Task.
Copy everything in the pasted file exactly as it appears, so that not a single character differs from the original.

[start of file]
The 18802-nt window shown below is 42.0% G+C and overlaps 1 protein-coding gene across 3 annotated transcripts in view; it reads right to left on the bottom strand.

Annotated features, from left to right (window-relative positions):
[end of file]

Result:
The 18802-nt window shown below is 42.0% G+C and overlaps 1 protein-coding gene across 3 annotated transcripts in view; it reads right to left on the bottom strand.

Annotated features, from left to right (window-relative positions):